The liver parenchyma is populated by hepatocytes and several nonparenchymal cell types, including Kupffer cells and hepatic stellate cells. Both Kupffer cells and hepatic stellate cells are responsive to the chemokine CCL2, but the precise roles of CCL2 and these cells in liver tumor formation remain undefined. Hence, we investigated the effects of the lack of the major CCL2 receptor, CCR2, on liver tumor formation induced by intraportal injection of the murine colon adenocarcinoma cell line, colon 26. Wild-type mice showed macroscopic tumor foci in the liver 10 days after injection of colon 26 cells. After 10 days, CCL2 proteins were detected predominantly in tumor cells, coincident with increased intratumoral macrophage and hepatic stellate cell numbers. Although tumor formation occurred at similar rates in wild-type and CCR2-deficient mice up to 10 days after tumor cell injection, the number and size of tumor foci were significantly attenuated in CCR2-deficient mice relative to wild-type mice thereafter. Moreover, neovascularization and matrix metalloproteinase 2 expression were diminished in CCR2-deficient mice with a concomitant reduction in the accumulation of macrophages and hepatic stellate cells. Furthermore, matrix metalloproteinase 2 was detected predominantly in hepatic stellate cells but not in macrophages. We provided the first definitive evidence that the absence of CCR2-mediated signals can reduce the trafficking of hepatic stellate cells, a main source of matrix metalloproteinase 2, and consequently can diminish neovascularization during liver tumor formation.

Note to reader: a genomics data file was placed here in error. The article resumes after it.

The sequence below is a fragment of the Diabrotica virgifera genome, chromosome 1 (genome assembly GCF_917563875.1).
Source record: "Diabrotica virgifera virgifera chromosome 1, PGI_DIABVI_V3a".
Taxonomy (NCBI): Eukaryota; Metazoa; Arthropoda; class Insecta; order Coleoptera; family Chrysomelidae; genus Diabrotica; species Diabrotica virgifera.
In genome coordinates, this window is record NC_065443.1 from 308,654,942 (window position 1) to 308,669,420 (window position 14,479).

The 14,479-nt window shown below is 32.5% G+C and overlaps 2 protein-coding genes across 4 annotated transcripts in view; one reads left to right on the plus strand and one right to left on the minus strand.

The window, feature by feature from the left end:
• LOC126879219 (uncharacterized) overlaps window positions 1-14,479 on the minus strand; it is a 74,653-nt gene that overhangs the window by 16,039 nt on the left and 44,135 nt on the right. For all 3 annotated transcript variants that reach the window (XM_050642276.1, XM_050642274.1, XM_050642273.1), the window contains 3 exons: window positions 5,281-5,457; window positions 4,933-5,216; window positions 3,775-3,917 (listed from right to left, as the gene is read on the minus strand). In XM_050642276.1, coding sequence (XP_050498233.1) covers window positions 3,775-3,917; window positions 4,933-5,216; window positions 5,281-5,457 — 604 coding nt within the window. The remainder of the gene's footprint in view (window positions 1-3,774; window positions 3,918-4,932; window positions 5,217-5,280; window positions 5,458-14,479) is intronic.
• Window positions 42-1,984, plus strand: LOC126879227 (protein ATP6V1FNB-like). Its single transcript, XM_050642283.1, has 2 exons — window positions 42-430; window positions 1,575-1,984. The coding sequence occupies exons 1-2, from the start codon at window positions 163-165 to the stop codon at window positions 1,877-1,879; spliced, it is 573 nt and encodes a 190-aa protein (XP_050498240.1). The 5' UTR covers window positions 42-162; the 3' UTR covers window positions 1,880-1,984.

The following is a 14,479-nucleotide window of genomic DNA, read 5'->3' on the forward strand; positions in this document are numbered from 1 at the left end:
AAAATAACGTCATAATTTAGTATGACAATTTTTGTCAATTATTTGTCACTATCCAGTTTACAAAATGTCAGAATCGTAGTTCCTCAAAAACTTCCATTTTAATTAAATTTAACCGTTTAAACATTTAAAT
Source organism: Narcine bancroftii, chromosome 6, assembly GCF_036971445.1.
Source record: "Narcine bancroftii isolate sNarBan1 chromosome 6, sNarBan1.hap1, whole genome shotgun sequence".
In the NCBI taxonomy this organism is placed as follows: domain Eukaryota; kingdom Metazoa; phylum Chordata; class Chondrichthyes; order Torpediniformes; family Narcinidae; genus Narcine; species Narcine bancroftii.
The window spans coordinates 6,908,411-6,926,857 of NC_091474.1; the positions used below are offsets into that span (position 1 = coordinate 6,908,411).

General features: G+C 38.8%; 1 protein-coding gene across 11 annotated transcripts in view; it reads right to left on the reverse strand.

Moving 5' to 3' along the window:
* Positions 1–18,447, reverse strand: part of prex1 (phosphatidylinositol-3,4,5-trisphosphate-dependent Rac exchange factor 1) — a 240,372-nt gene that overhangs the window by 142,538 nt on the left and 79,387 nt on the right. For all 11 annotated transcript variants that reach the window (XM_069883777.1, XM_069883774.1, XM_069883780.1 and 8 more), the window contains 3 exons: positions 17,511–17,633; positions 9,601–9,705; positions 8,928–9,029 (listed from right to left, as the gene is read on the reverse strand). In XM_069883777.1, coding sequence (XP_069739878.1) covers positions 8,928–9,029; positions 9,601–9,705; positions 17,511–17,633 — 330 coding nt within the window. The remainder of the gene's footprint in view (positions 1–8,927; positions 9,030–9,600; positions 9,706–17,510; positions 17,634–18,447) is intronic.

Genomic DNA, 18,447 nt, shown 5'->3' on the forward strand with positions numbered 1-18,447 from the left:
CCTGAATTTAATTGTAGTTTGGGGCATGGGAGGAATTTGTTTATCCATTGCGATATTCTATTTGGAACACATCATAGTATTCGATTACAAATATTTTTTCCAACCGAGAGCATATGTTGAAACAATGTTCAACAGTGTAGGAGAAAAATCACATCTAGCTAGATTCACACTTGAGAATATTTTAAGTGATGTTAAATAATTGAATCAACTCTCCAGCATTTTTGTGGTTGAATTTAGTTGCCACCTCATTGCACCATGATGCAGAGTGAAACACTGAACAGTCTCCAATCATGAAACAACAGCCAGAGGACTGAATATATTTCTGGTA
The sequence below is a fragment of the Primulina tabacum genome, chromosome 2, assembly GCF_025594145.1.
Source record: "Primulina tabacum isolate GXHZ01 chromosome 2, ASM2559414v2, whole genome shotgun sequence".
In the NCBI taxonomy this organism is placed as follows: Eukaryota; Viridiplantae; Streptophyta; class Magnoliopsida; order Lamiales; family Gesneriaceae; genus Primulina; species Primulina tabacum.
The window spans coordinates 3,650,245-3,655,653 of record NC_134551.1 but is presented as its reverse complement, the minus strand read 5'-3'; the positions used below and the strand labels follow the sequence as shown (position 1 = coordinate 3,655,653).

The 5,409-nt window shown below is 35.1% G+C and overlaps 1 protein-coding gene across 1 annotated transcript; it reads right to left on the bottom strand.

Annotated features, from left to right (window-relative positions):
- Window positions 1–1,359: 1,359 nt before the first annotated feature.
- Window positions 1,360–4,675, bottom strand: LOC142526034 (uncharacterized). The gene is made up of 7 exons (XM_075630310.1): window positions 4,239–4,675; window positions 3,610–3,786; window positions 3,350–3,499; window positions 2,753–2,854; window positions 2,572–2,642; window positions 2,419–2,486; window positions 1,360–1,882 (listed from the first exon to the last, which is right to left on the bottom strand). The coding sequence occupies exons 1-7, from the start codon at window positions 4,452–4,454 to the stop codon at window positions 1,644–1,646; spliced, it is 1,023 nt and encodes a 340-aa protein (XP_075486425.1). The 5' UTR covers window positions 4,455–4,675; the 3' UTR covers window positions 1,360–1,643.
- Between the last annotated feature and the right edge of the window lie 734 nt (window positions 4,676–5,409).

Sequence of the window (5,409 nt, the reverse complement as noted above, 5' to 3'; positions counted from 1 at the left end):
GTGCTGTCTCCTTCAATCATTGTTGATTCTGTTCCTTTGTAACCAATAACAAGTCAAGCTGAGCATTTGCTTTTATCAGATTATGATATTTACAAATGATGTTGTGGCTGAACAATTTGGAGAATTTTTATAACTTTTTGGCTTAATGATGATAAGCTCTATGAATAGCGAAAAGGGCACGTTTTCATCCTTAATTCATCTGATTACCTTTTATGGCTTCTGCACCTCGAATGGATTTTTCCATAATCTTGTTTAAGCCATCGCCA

Copyright 2005 Wiley-Liss, Inc.